Nobody REALLY Trusts the Blockchain
A position statement for Rebooting Web of Trust 7, September 2018
By Dan Burnett, Shahan Khatchadourian, and Chaals Nevile (ConsenSys)
Ironically, the very technology being used as the foundation of a no-human-trust-required world is, itself, not really trusted by the world at large. In this position paper we list examples of both lack of trust in blockchain technology and networks and excessive trust in such networks.
Whether your asset is some amount of cryptocurrency, or something else implemented or secured by a smart contract, your asset is tied to a specific blockchain. Almost all of the current consensus algorithms, particularly on the public blockchains, provide only probabilistic guarantees of safety (against byzantine/malicious actors), and those guarantees depend on having a large enough verifier pool for the statistics to hold. Unfortunately, history provides many examples of first movers in a new technology not being the ones who survive in the end. The implication is that any of our current public blockchains (such as Bitcoin) might not be as popular, say, 20 years from now as they are today, resulting in a smaller participant pool and thus a greater safety risk. A way to move such assets, without requiring trust in a commercial asset pooling entity, might be beneficial.
Trust by Design: benchmarking trust in an open (blockchain) world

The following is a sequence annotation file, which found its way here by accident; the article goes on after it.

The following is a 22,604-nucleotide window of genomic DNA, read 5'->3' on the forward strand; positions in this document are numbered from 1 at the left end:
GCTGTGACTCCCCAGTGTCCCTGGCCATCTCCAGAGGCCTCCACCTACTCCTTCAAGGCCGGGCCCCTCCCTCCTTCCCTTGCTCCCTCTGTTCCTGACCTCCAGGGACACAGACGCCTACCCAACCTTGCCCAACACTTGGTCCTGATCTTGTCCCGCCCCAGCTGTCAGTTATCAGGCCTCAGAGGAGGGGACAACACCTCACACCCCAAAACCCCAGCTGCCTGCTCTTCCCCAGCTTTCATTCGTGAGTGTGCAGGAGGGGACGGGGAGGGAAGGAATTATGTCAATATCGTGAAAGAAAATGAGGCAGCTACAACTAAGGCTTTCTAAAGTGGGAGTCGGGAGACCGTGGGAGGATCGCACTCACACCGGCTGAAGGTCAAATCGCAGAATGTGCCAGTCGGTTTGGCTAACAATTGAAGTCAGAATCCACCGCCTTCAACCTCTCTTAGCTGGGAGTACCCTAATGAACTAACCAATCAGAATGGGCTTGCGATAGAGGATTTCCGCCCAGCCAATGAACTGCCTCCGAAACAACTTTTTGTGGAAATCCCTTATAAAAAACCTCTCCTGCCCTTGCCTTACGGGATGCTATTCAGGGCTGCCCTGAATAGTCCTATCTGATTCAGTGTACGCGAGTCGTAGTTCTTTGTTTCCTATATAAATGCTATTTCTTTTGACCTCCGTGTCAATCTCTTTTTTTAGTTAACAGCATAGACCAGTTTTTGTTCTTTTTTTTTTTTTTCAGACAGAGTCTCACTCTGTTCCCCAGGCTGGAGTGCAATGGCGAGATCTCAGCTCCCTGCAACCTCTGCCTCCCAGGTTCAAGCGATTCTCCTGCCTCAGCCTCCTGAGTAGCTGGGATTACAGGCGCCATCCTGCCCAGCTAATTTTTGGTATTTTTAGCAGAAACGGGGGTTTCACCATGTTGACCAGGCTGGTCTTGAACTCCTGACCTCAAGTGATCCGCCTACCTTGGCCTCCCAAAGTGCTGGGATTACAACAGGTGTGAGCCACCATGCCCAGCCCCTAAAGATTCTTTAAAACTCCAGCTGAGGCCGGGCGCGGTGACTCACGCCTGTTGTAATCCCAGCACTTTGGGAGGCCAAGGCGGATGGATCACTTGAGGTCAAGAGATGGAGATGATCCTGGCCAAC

Blockchains with public networks, by design, are aligned to a philosophy of "trust-free" open access and use. Perhaps without basis, pundits believe that the design of public blockchain protocols, such as decentralization and proof of work, implicitly convey trust. Benchmarking trust was much easier for a user during the initial take-up of blockchains, since there were few protocols, and community actions were easier to interpret. However, due to the variety, volume, and velocity of blockchains, users are again heavily dependent on external information, such as token value. Solutions for benchmarking trust will be beneficial to users and protocol designers.
Blockchain history persistence
Most data systems have a fair bit of entropy, as well as a delete button. Blockchains don’t. So putting information there if you are not absolutely certain of it, and sure you never want to change your mind about posting it, is a big mental leap. In an age where ideas like the right to be forgotten, take-down requests, concerns about surveillance states becoming efficient, and deleting your profile are important to people, this can be a real concern.